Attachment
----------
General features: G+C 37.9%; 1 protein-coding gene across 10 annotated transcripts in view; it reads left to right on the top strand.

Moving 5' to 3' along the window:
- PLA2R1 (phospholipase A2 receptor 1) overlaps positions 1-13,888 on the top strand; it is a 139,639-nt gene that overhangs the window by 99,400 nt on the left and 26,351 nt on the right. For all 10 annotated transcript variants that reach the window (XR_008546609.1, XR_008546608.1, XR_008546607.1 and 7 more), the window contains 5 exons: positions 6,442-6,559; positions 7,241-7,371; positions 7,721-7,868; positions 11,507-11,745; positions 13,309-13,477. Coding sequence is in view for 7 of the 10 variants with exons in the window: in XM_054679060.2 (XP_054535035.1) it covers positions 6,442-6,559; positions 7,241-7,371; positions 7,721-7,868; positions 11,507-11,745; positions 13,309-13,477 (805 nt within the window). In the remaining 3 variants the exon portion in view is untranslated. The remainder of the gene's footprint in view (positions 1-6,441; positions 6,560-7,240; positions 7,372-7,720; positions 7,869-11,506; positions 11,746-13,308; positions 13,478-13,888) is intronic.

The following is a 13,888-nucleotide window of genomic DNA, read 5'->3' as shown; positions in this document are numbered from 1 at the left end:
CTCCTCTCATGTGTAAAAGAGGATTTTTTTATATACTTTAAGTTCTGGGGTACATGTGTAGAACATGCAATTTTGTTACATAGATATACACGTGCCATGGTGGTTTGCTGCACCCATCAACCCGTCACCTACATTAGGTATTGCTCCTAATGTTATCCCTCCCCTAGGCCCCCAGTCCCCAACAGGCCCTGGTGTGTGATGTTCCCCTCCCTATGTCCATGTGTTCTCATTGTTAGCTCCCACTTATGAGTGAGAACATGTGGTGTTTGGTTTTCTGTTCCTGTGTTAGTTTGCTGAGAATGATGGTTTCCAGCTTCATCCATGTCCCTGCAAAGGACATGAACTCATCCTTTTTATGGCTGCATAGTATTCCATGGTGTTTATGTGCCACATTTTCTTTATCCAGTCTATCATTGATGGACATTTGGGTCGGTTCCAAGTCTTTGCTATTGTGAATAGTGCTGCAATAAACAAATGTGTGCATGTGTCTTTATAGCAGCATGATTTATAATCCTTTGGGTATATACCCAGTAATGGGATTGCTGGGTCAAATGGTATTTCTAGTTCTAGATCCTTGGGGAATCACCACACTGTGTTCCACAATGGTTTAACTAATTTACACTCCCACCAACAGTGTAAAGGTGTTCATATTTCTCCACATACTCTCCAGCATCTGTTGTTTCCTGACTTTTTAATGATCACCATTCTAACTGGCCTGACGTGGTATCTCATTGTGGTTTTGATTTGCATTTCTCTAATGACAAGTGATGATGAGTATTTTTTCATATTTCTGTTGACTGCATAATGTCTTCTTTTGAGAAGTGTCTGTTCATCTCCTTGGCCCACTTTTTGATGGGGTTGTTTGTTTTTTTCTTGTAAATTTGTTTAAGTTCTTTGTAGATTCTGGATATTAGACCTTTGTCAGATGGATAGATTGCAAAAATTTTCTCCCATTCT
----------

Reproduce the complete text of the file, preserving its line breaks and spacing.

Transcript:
General features: G+C 37.9%; 1 protein-coding gene across 10 annotated transcripts in view; it reads left to right on the top strand.

Moving 5' to 3' along the window:
- PLA2R1 (phospholipase A2 receptor 1) overlaps positions 1-13,888 on the top strand; it is a 139,639-nt gene that overhangs the window by 99,400 nt on the left and 26,351 nt on the right. For all 10 annotated transcript variants that reach the window (XR_008546609.1, XR_008546608.1, XR_008546607.1 and 7 more), the window contains 5 exons: positions 6,442-6,559; positions 7,241-7,371; positions 7,721-7,868; positions 11,507-11,745; positions 13,309-13,477. Coding sequence is in view for 7 of the 10 variants with exons in the window: in XM_054679060.2 (XP_054535035.1) it covers positions 6,442-6,559; positions 7,241-7,371; positions 7,721-7,868; positions 11,507-11,745; positions 13,309-13,477 (805 nt within the window). In the remaining 3 variants the exon portion in view is untranslated. The remainder of the gene's footprint in view (positions 1-6,441; positions 6,560-7,240; positions 7,372-7,720; positions 7,869-11,506; positions 11,746-13,308; positions 13,478-13,888) is intronic.

The following is a 13,888-nucleotide window of genomic DNA, read 5'->3' as shown; positions in this document are numbered from 1 at the left end:
CTCCTCTCATGTGTAAAAGAGGATTTTTTTATATACTTTAAGTTCTGGGGTACATGTGTAGAACATGCAATTTTGTTACATAGATATACACGTGCCATGGTGGTTTGCTGCACCCATCAACCCGTCACCTACATTAGGTATTGCTCCTAATGTTATCCCTCCCCTAGGCCCCCAGTCCCCAACAGGCCCTGGTGTGTGATGTTCCCCTCCCTATGTCCATGTGTTCTCATTGTTAGCTCCCACTTATGAGTGAGAACATGTGGTGTTTGGTTTTCTGTTCCTGTGTTAGTTTGCTGAGAATGATGGTTTCCAGCTTCATCCATGTCCCTGCAAAGGACATGAACTCATCCTTTTTATGGCTGCATAGTATTCCATGGTGTTTATGTGCCACATTTTCTTTATCCAGTCTATCATTGATGGACATTTGGGTCGGTTCCAAGTCTTTGCTATTGTGAATAGTGCTGCAATAAACAAATGTGTGCATGTGTCTTTATAGCAGCATGATTTATAATCCTTTGGGTATATACCCAGTAATGGGATTGCTGGGTCAAATGGTATTTCTAGTTCTAGATCCTTGGGGAATCACCACACTGTGTTCCACAATGGTTTAACTAATTTACACTCCCACCAACAGTGTAAAGGTGTTCATATTTCTCCACATACTCTCCAGCATCTGTTGTTTCCTGACTTTTTAATGATCACCATTCTAACTGGCCTGACGTGGTATCTCATTGTGGTTTTGATTTGCATTTCTCTAATGACAAGTGATGATGAGTATTTTTTCATATTTCTGTTGACTGCATAATGTCTTCTTTTGAGAAGTGTCTGTTCATCTCCTTGGCCCACTTTTTGATGGGGTTGTTTGTTTTTTTCTTGTAAATTTGTTTAAGTTCTTTGTAGATTCTGGATATTAGACCTTTGTCAGATGGATAGATTGCAAAAATTTTCTCCCATTCT